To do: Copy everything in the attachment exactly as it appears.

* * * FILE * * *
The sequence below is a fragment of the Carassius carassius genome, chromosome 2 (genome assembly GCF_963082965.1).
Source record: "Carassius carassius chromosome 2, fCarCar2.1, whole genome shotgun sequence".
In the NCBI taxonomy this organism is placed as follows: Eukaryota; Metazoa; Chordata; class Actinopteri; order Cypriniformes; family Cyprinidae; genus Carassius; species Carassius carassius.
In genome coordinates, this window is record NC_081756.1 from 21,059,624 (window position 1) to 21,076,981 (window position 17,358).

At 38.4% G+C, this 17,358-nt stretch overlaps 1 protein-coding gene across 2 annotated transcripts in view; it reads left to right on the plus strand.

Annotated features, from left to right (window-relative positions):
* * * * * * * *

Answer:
The sequence below is a fragment of the Carassius carassius genome, chromosome 2 (genome assembly GCF_963082965.1).
Source record: "Carassius carassius chromosome 2, fCarCar2.1, whole genome shotgun sequence".
In the NCBI taxonomy this organism is placed as follows: Eukaryota; Metazoa; Chordata; class Actinopteri; order Cypriniformes; family Cyprinidae; genus Carassius; species Carassius carassius.
In genome coordinates, this window is record NC_081756.1 from 21,059,624 (window position 1) to 21,076,981 (window position 17,358).

At 38.4% G+C, this 17,358-nt stretch overlaps 1 protein-coding gene across 2 annotated transcripts in view; it reads left to right on the plus strand.

Annotated features, from left to right (window-relative positions):